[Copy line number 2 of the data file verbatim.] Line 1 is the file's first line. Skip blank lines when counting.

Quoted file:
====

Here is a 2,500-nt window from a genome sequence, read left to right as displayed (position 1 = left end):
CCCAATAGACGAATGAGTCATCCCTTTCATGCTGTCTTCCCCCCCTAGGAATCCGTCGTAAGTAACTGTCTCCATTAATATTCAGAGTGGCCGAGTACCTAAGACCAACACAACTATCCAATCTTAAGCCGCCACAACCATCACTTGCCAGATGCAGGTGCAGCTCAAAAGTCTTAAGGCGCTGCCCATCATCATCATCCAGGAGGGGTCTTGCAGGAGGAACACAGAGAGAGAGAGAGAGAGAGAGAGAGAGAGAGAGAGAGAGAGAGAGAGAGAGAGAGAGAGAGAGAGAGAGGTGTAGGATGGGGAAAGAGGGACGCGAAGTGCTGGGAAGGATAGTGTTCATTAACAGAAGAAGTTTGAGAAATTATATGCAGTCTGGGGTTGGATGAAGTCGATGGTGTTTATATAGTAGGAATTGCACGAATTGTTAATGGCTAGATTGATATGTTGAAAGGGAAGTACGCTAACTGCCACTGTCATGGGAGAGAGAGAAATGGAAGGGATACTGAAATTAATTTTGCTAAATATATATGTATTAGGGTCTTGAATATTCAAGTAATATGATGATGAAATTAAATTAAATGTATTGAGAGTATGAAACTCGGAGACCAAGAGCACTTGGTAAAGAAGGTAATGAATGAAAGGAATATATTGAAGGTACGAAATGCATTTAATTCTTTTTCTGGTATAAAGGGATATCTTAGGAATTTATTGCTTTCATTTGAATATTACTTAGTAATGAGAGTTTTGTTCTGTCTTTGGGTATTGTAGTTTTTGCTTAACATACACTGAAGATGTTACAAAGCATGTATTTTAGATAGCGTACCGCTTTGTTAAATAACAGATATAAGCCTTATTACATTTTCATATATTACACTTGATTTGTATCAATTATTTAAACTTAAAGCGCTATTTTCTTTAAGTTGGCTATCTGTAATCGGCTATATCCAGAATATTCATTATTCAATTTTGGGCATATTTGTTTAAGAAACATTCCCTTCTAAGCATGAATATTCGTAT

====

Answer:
CCCAATAGACGAATGAGTCATCCCTTTCATGCTGTCTTCCCCCCCTAGGAATCCGTCGTAAGTAACTGTCTCCATTAATATTCAGAGTGGCCGAGTACCTAAGACCAACACAACTATCCAATCTTAAGCCGCCACAACCATCACTTGCCAGATGCAGGTGCAGCTCAAAAGTCTTAAGGCGCTGCCCATCATCATCATCCAGGAGGGGTCTTGCAGGAGGAACACAGAGAGAGAGAGAGAGAGAGAGAGAGAGAGAGAGAGAGAGAGAGAGAGAGAGAGAGAGAGAGAGAGAGAGGTGTAGGATGGGGAAAGAGGGACGCGAAGTGCTGGGAAGGATAGTGTTCATTAACAGAAGAAGTTTGAGAAATTATATGCAGTCTGGGGTTGGATGAAGTCGATGGTGTTTATATAGTAGGAATTGCACGAATTGTTAATGGCTAGATTGATATGTTGAAAGGGAAGTACGCTAACTGCCACTGTCATGGGAGAGAGAGAAATGGAAGGGATACTGAAATTAATTTTGCTAAATATATATGTATTAGGGTCTTGAATATTCAAGTAATATGATGATGAAATTAAATTAAATGTATTGAGAGTATGAAACTCGGAGACCAAGAGCACTTGGTAAAGAAGGTAATGAATGAAAGGAATATATTGAAGGTACGAAATGCATTTAATTCTTTTTCTGGTATAAAGGGATATCTTAGGAATTTATTGCTTTCATTTGAATATTACTTAGTAATGAGAGTTTTGTTCTGTCTTTGGGTATTGTAGTTTTTGCTTAACATACACTGAAGATGTTACAAAGCATGTATTTTAGATAGCGTACCGCTTTGTTAAATAACAGATATAAGCCTTATTACATTTTCATATATTACACTTGATTTGTATCAATTATTTAAACTTAAAGCGCTATTTTCTTTAAGTTGGCTATCTGTAATCGGCTATATCCAGAATATTCATTATTCAATTTTGGGCATATTTGTTTAAGAAACATTCCCTTCTAAGCATGAATATTCGTAT